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Hella Eyes More Accurate Data for Non-Contact Position Sensors

PLYMOUTH, MI (PRWEB) September 30, 2004

Hella North America is working with General Motors Corporation and other electronics suppliers to refine the next step in automotive sensor technology.

Hella is part of a group, initiated by GM and including Bosch and Hitachi Limited, to define a digital transmission scheme between sensors and controllers. The new interface is a one-way communications procedure from sensor to controller, which does not require a coordination signal from the controller.

The new protocol is intended as a replacement for the lower-resolution, 10-bit A/D (analog-to-digital) methods and PWM (pulse width modulation). It also provides a simpler, low-cost alternative to CAN (Control Area Network) or LIN (Local Interconnect Network). In addition, the new protocol also will save costs in controller-hardware systems by using one line for several signals.

The first application of the new data-transmission protocol is targeted for air flow meters or Hella’s new non-contact position sensors. Hella is a market leader for accelerator pedals and a supplier for inductive non-contact sensors used in applications such as throttle bodies, steering sensors and level sensors for headlamp level-control and suspension-control systems.

The demand for more robust and reliable electronically controlled systems will lead to increased use of non-contact position sensors in a number of other applications. As a result, sensor, controller and vehicle manufacturers are investigating ways to take full advantage of this electronic-sensor technology by implementing appropriate interfaces.

“A new generation of sensors will improve the transmission of data from sensors to controllers in automotive applications,” notes Joe Borruso, president and CEO of Hella North America. He explains that the change is necessary because the existing analog transmission protocol is sensitive to changes in connector resistance and other disturbances. It also cannot meet the demands to reliably and more rapidly transmit data with more than 10 bits of resolution.

Under the protocol, data is transmitted as pulse-length variations. It is designed to transmit two 12-bit sensor data plus checksum (to ensure data accuracy), as well as safety and status information. Data are transmitted in a sequence, which consists of a calibration pulse followed by 8 nibbles of 4-bit information. This data can be transmitted in less than 1 millisecond and is applicable for redundant high-speed sensors, for example, throttle, pedal and other sensors within the drivetrain system. Microcontroller manufacturers have confirmed that future controller hardware can handle such a protocol.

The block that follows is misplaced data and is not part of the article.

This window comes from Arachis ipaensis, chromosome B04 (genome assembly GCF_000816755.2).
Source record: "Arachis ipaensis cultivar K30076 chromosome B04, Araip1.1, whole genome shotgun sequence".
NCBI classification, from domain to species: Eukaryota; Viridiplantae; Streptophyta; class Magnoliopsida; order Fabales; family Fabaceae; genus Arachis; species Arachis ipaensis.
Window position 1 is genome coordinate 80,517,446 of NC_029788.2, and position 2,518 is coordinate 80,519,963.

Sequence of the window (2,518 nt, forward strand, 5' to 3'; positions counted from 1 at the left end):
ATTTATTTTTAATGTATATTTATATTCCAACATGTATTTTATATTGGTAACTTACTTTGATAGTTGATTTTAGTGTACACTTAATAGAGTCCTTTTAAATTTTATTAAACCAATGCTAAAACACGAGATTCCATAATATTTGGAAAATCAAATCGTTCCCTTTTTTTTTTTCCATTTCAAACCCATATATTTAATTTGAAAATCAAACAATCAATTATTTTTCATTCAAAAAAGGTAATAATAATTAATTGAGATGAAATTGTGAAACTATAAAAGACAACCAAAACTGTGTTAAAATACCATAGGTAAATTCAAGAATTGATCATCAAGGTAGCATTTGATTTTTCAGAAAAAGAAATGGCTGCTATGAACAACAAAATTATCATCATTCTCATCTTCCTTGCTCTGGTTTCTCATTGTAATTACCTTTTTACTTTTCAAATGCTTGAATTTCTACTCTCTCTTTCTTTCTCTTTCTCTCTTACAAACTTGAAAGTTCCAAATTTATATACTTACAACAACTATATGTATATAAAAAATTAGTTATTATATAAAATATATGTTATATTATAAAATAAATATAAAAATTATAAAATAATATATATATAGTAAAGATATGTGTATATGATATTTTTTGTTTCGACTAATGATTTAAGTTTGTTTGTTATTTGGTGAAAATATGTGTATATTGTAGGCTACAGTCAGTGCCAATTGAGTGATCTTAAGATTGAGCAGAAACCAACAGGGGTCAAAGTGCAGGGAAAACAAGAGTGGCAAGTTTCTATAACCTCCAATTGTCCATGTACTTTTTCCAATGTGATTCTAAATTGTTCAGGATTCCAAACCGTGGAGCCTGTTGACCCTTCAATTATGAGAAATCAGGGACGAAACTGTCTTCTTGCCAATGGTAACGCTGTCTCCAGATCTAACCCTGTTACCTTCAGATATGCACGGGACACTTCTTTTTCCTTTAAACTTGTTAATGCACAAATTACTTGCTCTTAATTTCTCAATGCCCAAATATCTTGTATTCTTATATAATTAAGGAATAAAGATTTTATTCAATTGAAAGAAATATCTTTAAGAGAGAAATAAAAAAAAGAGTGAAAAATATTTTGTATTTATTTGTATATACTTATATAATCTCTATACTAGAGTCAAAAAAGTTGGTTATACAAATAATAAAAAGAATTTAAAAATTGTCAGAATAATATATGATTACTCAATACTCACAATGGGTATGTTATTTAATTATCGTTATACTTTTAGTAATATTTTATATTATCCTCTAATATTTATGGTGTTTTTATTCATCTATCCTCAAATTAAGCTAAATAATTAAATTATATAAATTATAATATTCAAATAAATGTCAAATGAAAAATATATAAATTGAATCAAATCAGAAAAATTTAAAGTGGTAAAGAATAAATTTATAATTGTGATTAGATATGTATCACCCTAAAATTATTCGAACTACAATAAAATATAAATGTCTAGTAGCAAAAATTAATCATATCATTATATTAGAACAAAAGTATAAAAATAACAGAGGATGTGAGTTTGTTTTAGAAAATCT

The protocol is intended to be free and open for all users. A free protocol allows a common approach throughout the industry, which can lead to less-expensive sensors and controllers for everyone. The protocol also can be used for sensors in other vehicle systems. The group plans to release the specification to automotive standardization organizations such as the Society of Automotive Engineers and other publishing media.

Lighting, electronics, complete vehicle modules, air-conditioning systems, vehicle-wiring systems and signal processing for the automobile industry, as well as automotive aftermarket components, are the core fields of competency for automotive supplier Hella KGaA Hueck & Co. Sales for the Hella Group are approximately $ 3.8 billion, placing Hella among Germany’s top 100 industrial companies.

With its corporate headquarters in Lippstadt, Germany, the company employs nearly 24,000 people at 65 manufacturing facilities, production subsidiaries and joint-venture companies in 18 countries. More than 2,000 engineers and technicians work in research and development. All of the world’s leading automobile and systems manufacturers are Hella customers as well as the automotive components aftermarket.

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